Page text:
LOVED the Krispy Kreme story! And you're right... so much that the church in particular could learn from that scenario. Regarding SSA, it's such a controversial issue... we just gotta expect many different opinions. Personally, I think your beliefs and mine align pretty well... but I'd love you regardless. We do so much harm when we draw lines between every differing factor rather than taking someone just as they are and fully loving and accepting them.

Blah, blah, blah...

Anyway... just wanted to pop up to say hello rather than lurking around and eavesdropping on your conversations.

Much love to you in this new phase of life, new friend!

Jay said...

Em: I think that, as a future teacher, I'll always be able to connect to a variety of people. Teachers get to experience all walks of life during their careers, and therefore I think they make excellent Christians(just take Grace, for instance).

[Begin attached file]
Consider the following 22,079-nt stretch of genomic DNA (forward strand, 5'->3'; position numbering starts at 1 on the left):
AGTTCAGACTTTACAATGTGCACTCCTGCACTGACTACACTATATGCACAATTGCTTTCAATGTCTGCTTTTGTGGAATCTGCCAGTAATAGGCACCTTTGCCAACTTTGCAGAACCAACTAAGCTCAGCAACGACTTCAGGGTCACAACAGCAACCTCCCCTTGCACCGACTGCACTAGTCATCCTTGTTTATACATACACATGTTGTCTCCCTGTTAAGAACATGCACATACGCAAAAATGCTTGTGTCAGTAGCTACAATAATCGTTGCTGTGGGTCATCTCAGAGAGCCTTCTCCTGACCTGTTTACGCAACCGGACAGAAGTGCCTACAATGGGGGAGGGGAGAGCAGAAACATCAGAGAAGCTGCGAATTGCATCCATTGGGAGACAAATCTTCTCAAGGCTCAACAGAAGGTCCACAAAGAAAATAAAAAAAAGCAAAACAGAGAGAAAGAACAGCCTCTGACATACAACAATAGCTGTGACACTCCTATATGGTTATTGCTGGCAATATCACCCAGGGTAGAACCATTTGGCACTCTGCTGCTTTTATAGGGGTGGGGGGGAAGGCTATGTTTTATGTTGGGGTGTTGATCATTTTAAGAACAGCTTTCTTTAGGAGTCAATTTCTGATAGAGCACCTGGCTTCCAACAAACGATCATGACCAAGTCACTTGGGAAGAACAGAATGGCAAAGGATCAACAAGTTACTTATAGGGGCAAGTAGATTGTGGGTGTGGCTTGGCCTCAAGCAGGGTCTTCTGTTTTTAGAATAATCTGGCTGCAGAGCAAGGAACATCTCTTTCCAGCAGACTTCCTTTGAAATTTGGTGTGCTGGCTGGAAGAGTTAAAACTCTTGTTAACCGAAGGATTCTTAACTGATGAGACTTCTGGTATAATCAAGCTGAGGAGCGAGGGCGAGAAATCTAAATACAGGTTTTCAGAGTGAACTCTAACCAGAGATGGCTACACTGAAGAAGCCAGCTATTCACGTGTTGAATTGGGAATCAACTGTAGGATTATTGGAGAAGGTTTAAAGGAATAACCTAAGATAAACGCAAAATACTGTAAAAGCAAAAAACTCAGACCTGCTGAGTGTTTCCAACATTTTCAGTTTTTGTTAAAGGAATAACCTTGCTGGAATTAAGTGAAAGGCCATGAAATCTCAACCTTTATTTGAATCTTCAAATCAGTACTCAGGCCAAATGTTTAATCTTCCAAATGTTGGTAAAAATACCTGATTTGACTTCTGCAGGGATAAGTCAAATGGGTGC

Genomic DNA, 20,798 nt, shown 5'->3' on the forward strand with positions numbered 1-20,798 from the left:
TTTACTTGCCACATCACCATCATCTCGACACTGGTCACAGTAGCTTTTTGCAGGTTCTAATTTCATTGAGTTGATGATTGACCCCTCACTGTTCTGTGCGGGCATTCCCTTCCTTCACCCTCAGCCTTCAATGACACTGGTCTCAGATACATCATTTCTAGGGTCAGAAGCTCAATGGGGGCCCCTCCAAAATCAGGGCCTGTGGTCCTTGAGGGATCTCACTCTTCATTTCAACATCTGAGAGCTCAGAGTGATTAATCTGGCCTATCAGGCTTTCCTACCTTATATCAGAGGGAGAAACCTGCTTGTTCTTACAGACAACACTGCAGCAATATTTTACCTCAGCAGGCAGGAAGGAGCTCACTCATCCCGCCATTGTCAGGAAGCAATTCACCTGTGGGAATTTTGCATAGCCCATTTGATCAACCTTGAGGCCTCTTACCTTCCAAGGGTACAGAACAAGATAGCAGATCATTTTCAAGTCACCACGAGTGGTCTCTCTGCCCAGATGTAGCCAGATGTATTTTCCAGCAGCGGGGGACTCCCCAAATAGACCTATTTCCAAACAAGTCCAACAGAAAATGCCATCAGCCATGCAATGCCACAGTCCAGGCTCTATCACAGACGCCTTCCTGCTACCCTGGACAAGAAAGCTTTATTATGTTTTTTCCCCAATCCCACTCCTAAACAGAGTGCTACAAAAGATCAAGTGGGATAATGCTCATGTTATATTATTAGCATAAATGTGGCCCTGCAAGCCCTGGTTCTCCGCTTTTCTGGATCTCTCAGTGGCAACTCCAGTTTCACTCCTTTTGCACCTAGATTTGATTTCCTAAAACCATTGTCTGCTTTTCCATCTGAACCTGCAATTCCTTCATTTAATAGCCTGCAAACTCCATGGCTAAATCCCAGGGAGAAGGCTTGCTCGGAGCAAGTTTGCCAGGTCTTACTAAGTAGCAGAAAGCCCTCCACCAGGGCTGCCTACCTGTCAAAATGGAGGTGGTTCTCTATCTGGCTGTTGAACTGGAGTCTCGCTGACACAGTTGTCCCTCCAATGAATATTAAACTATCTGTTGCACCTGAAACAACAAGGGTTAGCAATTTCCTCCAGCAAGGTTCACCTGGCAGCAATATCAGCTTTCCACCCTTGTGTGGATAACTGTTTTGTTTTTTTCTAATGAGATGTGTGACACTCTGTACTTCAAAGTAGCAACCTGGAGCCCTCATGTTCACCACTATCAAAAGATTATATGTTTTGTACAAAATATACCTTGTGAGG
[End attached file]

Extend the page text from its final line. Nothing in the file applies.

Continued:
Angie: That's right Angie, don't lurk. Come into the light :)

It's great to have you here. I hope you comment often. God bless, Jay.

Jared said...

What is 'traditional' witnessing, but sharing your faith? And God, well, he's always there; especially in the face of expletives. ;)

Thanks for letting us live vicariously through your college days. Though I can't say I miss the smell of unwashed feet all that much...

Inheritor of Heaven said...

You just had to type Krispie Kreme didn't you. It's 11:30 pm here and I need to go to sleep. I don't think counting sheep leaping over the fence to the Krispie Kreme shop is going to help either. (no, that's not the lesson I learned!)
In addition perhaps you should jam to '80's new wave music to go with your '80's movies? U2 R.E.M. and the Clash go well with film.

The lesson to be learned is that our witness is best shared in relationships. Even relationships that include Krispie Kremes.

I may just have to go drive to Krispie Kreme and hope the "HOT" light is on.

By the way, my daughter said that on her first day at college a bunch of new freshmen were hanging out and someone suggested going for donuts and so a HUGE (her word) group went out. You must be in a parallel universe (or at least in 4 months a warmer one).